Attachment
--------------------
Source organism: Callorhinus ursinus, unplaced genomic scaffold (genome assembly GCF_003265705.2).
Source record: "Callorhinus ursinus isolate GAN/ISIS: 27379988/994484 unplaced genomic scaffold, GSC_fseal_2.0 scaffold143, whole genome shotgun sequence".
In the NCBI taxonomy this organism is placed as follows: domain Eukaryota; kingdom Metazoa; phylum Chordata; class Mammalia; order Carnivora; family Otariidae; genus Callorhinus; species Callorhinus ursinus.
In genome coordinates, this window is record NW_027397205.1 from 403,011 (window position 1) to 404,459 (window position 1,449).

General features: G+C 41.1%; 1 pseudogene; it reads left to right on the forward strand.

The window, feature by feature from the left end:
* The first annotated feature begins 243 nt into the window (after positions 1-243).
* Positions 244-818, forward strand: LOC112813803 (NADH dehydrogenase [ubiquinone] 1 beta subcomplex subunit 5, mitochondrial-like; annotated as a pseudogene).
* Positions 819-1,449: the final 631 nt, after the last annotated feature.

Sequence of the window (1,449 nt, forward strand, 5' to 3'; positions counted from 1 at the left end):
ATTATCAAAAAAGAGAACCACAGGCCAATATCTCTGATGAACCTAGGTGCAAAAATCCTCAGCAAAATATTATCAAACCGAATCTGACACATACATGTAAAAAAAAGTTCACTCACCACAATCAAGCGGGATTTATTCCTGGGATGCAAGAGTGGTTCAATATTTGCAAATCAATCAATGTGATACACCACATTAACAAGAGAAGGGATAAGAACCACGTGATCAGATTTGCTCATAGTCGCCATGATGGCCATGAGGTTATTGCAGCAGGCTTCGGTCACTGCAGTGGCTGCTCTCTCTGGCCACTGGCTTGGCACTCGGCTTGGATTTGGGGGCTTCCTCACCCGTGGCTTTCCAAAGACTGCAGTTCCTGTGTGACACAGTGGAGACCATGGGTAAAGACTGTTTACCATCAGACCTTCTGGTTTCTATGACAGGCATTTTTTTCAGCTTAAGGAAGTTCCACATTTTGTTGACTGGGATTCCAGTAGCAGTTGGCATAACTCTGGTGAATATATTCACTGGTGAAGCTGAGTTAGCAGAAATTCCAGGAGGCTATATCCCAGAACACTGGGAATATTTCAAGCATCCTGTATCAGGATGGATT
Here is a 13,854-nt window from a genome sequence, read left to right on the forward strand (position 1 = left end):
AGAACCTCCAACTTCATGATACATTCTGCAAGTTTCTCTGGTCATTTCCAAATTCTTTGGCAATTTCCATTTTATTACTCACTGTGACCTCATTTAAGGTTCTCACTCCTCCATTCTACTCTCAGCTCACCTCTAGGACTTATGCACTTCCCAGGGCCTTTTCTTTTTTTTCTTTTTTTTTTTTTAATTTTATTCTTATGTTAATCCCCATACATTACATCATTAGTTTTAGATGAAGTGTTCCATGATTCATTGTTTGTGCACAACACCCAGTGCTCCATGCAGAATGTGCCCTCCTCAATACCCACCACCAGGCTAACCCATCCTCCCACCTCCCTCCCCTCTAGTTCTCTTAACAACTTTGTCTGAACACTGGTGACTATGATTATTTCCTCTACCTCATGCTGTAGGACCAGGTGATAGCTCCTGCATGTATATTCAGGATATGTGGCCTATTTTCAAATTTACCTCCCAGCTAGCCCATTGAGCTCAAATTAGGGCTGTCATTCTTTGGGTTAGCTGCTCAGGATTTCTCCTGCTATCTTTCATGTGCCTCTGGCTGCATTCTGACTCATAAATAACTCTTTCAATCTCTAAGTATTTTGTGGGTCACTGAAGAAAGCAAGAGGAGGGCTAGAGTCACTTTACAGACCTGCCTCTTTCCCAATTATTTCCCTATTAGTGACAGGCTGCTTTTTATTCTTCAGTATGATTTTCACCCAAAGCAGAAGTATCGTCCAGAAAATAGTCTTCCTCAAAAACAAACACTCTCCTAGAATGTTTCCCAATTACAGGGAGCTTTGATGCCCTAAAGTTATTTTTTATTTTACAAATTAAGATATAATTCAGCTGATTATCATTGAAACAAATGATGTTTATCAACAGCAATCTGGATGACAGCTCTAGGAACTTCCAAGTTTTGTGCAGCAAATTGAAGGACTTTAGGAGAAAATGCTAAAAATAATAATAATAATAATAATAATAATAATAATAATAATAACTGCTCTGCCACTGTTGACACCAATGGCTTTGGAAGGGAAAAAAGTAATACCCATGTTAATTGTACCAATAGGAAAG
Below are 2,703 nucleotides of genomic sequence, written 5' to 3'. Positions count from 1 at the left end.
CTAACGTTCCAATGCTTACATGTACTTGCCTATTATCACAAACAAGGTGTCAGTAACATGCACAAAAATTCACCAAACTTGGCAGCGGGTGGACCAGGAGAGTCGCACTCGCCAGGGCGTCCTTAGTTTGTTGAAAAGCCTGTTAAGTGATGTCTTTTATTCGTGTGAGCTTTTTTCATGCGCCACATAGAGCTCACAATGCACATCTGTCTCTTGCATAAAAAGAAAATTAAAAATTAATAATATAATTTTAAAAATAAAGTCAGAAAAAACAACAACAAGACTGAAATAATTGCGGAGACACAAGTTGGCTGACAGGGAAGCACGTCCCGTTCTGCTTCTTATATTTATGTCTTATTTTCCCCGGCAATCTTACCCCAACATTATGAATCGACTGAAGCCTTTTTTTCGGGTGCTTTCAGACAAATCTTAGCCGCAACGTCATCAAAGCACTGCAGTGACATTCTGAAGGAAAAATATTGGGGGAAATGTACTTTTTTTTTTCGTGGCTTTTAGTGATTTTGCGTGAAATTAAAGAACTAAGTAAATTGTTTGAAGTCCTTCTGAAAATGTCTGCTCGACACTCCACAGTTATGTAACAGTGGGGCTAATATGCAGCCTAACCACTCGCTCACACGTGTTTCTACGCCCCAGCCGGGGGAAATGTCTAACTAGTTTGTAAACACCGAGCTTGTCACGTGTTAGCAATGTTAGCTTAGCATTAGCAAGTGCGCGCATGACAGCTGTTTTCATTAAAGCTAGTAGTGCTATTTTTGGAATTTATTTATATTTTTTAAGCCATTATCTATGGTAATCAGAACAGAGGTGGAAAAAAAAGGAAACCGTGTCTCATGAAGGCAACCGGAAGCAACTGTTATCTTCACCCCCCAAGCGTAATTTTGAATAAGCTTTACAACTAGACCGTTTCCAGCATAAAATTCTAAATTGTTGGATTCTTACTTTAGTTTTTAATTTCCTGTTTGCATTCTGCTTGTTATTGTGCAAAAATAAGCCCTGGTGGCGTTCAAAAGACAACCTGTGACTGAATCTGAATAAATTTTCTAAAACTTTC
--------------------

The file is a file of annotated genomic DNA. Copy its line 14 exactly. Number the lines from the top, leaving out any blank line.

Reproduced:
Below are 2,703 nucleotides of genomic sequence, written 5' to 3'. Positions count from 1 at the left end.